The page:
There are two cons to the .99 book. The first one is that some people think you are showing the reader that you don't value your book. Personally, I think this is a silly concept. It never even occurred to me to think that way until I read it on several blogs. The second con is that you only receive 35% on .99. Therefore, I make a LOT more money on the books that sell for 2.99. I know a lot of people who say that they'd rather sell less and make more. That's their choice.
The reason I originally went with .99 is that I thought a reader is taking a risk on an unknown author when they buy my book. Far more readers are going to make that choice when the risk to their pocketbook is less. By book two, I figure that I'm no longer an unknown author, and thus the price of book two. Originally, I sold more of Wild Montana Sky than Starry Montana Sky--about 5 or 6 to 1. Gradually Starry crept up until it was 2 or 3 to 1. For example, yesterday, I sold 187 copies of Wild Montana Sky and 74 of Starry Montana Sky. A good day for both books.
Having more sales, even though I don't make much money on them (although still more than I'd make per traditionally published book) resulted in more sales. Higher sales resulted in a better sales ranking and in my making Amazon top 100 lists. Being on those lists sold more books. About a month later, Starry Montana Sky ended up on the top lists, too. As I write this, Wild Montana Sky is ranked #217 in the Kindle Store. And #5 #6 #9 on several lists that end in Historical or Historical Romance. Starry Montana Sky is ranked at #751 in the Kindle Store, and #2, #32, #32 on different lists.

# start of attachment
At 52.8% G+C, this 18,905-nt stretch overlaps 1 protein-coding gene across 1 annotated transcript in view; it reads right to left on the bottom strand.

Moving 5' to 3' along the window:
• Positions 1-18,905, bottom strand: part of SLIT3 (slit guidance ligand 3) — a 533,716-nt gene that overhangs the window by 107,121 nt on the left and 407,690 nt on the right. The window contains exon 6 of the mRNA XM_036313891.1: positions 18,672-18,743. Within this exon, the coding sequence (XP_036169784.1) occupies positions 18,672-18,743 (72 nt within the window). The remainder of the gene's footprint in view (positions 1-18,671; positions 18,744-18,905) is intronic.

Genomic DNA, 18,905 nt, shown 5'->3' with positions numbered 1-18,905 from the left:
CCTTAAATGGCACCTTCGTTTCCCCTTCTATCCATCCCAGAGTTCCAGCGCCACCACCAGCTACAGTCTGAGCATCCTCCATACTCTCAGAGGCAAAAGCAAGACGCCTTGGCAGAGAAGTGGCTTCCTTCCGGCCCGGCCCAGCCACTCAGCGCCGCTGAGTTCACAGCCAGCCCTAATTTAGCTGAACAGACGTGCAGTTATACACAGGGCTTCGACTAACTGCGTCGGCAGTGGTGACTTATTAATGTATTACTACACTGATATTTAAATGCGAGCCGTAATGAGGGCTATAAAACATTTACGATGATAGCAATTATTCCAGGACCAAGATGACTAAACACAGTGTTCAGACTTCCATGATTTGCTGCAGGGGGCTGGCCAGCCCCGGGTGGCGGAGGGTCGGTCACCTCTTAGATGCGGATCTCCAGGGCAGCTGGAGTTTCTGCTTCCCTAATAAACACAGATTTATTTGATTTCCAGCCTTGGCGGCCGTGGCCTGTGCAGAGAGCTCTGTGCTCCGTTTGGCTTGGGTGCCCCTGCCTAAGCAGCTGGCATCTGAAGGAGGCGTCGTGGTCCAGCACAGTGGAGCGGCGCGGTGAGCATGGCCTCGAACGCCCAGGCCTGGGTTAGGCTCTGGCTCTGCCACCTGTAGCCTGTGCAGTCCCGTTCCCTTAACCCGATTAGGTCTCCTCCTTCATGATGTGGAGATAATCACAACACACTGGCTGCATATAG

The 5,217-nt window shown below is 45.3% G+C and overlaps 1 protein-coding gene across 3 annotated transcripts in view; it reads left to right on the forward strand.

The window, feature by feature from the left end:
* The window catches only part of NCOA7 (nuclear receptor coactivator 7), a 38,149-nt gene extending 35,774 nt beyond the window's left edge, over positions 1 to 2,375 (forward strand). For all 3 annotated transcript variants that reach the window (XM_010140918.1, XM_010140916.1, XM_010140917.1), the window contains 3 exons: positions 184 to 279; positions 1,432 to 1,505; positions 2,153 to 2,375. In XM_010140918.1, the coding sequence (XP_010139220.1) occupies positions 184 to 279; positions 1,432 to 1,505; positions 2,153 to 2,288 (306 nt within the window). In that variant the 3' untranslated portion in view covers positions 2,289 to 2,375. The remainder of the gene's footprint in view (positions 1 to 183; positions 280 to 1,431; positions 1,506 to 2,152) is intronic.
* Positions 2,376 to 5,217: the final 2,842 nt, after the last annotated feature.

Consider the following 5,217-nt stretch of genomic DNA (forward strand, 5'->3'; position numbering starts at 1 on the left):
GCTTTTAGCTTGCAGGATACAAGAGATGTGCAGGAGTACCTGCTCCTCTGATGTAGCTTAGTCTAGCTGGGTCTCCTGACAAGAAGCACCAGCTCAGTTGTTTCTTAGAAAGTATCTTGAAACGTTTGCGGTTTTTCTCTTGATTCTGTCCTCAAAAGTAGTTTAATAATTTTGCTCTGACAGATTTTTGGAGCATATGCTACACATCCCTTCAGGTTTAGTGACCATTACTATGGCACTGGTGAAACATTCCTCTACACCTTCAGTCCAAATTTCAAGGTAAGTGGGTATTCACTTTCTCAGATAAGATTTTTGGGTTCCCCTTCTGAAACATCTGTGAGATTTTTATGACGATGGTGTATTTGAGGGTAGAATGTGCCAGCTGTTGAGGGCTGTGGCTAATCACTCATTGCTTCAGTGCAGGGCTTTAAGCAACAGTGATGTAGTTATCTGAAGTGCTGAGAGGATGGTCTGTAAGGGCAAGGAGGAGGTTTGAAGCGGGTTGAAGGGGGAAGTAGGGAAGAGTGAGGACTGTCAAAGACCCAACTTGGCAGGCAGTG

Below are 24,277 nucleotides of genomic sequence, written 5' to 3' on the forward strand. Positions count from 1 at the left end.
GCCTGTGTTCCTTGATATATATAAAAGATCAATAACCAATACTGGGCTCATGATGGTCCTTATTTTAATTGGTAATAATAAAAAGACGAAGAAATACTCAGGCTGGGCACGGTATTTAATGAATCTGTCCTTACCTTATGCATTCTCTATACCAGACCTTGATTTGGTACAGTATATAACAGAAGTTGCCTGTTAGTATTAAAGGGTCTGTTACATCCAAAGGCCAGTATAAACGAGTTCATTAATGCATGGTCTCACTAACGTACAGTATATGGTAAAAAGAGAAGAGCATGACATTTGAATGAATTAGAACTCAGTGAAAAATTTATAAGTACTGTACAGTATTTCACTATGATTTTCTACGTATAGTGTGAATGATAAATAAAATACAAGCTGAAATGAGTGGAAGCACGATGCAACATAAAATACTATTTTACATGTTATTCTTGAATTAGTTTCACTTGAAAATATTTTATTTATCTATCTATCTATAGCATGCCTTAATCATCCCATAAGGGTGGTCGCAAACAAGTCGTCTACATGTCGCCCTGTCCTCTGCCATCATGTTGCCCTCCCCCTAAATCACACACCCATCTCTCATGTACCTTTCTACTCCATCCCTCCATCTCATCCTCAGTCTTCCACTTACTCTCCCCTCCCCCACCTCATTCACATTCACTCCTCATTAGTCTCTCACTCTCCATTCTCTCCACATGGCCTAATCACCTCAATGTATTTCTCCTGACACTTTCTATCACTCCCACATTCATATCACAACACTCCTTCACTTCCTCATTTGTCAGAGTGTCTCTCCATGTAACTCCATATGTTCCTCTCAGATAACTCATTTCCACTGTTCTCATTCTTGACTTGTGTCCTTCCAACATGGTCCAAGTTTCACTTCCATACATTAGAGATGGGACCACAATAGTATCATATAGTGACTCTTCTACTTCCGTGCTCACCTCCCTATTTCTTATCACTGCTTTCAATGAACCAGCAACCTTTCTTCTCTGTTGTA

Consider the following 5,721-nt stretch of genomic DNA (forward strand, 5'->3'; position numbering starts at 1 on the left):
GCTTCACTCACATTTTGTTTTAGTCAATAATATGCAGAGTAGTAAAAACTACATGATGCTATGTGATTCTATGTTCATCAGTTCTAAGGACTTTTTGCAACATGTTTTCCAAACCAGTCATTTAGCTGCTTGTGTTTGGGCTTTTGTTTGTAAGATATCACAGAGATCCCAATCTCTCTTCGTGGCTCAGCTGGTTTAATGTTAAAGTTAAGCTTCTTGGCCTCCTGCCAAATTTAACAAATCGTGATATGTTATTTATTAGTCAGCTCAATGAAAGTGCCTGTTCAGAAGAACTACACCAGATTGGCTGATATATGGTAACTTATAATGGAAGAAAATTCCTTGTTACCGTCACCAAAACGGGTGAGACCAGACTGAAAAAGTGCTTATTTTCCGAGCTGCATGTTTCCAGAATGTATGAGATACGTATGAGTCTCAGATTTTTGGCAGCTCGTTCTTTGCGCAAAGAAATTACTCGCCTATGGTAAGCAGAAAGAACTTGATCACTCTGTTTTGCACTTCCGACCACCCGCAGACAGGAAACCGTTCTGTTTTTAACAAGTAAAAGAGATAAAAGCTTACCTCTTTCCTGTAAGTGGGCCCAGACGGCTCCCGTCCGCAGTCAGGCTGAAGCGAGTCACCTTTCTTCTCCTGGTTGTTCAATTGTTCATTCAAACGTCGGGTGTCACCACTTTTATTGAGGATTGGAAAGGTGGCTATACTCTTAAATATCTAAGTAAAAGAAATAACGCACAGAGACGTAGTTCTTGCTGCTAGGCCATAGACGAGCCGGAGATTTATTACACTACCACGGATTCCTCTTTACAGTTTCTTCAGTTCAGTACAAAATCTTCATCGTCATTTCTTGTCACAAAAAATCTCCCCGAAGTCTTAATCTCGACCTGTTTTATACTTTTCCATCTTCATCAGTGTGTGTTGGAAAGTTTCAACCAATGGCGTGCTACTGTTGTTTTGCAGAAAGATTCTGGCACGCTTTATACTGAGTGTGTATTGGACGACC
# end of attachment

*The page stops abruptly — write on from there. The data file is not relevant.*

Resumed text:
Having a .99 book also has caught the attention of some bloggers who look for cheap books. It hasn't gotten a lot of attention, but has gotten some.
If you are a popular author who is publishing your backlist, then you might not need to have a .99 book. However, you might still do it to draw in new readers.
One of my friends, Jacqueline Diamond, has written contemporaries for Harlequin for as long as I've known her. However, she has an extensive backlist of Regencies and a few other genres that I've happily been reading. After a few months with disappointing sales, she followed my example and her sales have picked up.
The nice thing about self-published ebooks is that you pick the price and it's not set in stone. You can play around with the price and see what works. You can try a .99 book to see if it jump starts your sales, but after a few weeks or months, raise the price.
The more books you have published, the more you can experiment. So keep writing!